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PPL Park Gets Smug: Ruben Amaro, Jr. Attends Philadelphia Union Game

Ruben Amaro, Jr. in the players tunnel inside of the River End at last night's Philadelphia Union home game against the Portlan Timbers. (Screenshot by Justin F., footage courtesy of Match Day Live/CSN (TCN) Philly)
Ruben Amaro, Jr. in the players tunnel inside of the River End at last night's Philadelphia Union home game against the Portlan Timbers. (Screenshot by Justin F., footage courtesy of Match Day Live/CSN (TCN) Philly)

Philadelphia Phillies General Manager Ruben Amaro, Jr. visited the Philadelphia Union last night, appearing on The Comcast Network's broadcast for a brief amount of time.

Amaro either didn't make the trip with the Phillies to Wisconsin - where the team has won the first three games of a -four games series against the Milwaukee Brewers with the final game tonight - or came back to Philadelphia to watch the Union. The 46-year-old also seems to have decided the Union more important for the night, as kickoff for the game was scheduled for 7:30 pm, but the first pitch for the Phillies was at 7:00 pm.

His first TV spot during the game was sudden and over as quickly as it came. Bob Rigby, the Union sideline reporter, was interviewing center back Danny Califf and Amaro's head was seen on the telecast. The cameraman readjusted his positioning and Amaro was fully seen with his blackberry in hand, standing next to sections 136 and 137 of the River End, where the Sons of Ben are located. As Califf walked away to head to the lockerroom for halftime, Amaro could fully be seen (see story picture) and then Comcast cut away from the area.

[UPDATE] Rigby interviewed Amaro as halftime winded down. Amaro talked about how soccer was his first love, his first organized sport and the most dominant thing in his life until he stopped playing.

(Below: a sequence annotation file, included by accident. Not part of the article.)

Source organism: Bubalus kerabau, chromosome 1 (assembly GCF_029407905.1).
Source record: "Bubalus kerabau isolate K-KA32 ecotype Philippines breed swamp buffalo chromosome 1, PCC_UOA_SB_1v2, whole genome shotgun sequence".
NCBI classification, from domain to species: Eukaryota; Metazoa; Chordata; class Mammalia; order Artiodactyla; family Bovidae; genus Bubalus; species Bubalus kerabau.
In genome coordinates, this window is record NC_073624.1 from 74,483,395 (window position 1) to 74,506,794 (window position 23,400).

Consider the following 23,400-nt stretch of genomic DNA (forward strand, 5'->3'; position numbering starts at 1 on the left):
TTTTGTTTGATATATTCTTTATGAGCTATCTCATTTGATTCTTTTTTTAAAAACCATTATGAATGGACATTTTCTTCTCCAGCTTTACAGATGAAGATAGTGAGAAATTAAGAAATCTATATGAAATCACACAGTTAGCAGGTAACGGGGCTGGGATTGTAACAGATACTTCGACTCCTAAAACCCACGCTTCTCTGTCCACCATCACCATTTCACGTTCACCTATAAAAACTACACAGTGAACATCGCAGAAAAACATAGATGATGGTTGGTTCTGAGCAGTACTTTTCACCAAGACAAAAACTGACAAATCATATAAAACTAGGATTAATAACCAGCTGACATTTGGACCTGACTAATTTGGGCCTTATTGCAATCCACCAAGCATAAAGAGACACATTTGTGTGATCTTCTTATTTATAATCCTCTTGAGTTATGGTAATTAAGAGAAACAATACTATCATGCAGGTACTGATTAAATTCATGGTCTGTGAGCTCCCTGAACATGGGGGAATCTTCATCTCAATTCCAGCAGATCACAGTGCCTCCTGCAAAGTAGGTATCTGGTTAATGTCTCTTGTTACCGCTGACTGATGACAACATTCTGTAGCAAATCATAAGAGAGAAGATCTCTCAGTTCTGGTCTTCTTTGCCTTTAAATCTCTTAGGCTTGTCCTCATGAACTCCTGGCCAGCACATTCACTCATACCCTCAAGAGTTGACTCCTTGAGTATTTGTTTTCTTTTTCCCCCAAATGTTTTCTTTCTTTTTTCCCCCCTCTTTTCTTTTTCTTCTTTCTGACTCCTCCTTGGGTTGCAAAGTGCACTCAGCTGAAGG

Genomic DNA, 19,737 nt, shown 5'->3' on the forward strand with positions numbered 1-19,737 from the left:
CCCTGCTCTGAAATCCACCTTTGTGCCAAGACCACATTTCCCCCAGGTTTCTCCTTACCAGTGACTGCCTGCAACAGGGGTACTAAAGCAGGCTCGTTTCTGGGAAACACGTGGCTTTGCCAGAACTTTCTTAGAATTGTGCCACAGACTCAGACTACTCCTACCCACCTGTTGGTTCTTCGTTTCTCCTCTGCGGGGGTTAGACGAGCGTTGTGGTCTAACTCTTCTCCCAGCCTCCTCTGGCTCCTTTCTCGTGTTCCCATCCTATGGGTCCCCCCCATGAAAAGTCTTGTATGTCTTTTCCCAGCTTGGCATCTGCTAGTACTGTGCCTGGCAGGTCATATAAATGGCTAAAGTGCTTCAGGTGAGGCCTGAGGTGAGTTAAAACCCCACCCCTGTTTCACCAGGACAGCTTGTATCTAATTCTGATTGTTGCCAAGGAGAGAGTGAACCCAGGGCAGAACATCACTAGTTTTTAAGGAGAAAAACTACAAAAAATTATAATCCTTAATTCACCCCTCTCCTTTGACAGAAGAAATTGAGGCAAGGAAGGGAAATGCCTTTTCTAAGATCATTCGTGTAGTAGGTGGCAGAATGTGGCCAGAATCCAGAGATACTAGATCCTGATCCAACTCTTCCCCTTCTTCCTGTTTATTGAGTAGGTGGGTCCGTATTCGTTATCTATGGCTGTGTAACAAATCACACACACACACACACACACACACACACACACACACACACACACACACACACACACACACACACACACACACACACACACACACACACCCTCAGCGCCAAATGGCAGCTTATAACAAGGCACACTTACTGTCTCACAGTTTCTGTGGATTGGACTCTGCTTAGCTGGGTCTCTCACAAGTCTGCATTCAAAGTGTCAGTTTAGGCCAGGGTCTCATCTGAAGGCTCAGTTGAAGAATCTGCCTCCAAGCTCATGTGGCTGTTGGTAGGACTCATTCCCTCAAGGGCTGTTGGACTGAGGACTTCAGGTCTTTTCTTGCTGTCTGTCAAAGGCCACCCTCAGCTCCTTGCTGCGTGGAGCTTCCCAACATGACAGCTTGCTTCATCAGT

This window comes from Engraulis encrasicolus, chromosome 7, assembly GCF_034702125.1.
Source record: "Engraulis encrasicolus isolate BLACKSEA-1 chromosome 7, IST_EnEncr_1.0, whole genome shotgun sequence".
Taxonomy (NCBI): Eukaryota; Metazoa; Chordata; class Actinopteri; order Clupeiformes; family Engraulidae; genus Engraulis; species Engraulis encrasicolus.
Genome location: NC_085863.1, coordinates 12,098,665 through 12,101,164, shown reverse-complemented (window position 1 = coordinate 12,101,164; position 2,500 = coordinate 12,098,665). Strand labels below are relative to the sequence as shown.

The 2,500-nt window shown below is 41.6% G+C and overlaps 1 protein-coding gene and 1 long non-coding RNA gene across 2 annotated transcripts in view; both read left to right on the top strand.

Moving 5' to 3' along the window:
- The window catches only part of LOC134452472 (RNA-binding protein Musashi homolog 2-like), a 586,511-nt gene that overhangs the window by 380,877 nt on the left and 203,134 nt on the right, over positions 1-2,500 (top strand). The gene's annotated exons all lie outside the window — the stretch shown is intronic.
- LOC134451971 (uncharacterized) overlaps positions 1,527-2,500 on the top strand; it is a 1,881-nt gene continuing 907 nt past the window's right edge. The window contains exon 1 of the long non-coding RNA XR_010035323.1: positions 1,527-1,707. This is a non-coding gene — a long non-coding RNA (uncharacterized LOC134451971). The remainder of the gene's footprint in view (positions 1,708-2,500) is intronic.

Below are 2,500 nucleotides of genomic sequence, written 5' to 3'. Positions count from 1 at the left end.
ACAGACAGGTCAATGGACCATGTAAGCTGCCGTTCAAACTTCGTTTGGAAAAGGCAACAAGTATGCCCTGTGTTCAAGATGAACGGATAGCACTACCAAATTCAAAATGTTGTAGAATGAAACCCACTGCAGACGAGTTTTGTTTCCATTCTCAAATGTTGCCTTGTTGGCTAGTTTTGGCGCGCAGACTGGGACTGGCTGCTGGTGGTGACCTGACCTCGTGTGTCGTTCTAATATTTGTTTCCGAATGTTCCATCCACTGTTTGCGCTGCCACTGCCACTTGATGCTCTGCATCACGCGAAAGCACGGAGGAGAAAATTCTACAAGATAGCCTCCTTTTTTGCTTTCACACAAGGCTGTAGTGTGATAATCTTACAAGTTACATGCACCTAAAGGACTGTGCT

"It's fun to watch our community really embrace the Union here," Amaro said of the Union's ability to draw fans and market the team in only the second year in franchise history.

That answer came after Rigby compared the Phillies to Real Madrid, Barcelona and Manchester United, which he later followed up with a question of what the Phillies have to do to "bring it all home."

"It's about consistency," Amaro said, "it's about luck."

Two things that Union are sorely missing right now.

The Jewish Mexican-American has deep roots in soccer from his childhood, when he was considered one of the best soccer players in the Philadelphia area. Philly Mag detailed his 'almost' path to soccer stardom in a profile on Amaro on April 7, 2011:

And he was good at it. His father says it wasn't unusual for Ruben Jr. to score three or four goals in the first half of most matches, then retire to "parade like a peacock for the next 45 minutes. And I said, ‘Hey, if you're not going to play a full hour and a half, I'm not going to watch your games anymore. You are supposed to have respect for your teammates. You play the whole game.'"

Amaro was offered an opportunity to play soccer in Germany, where he would attend high school for a year and a half while the experts across the pond evaluated whether or not he had the stuff to become a professional. His mother, Judy, however, didn't approve. Being Jewish, Judy wasn't comfortable sending her son to a country with such an ignominious history, so Amaro remained stateside.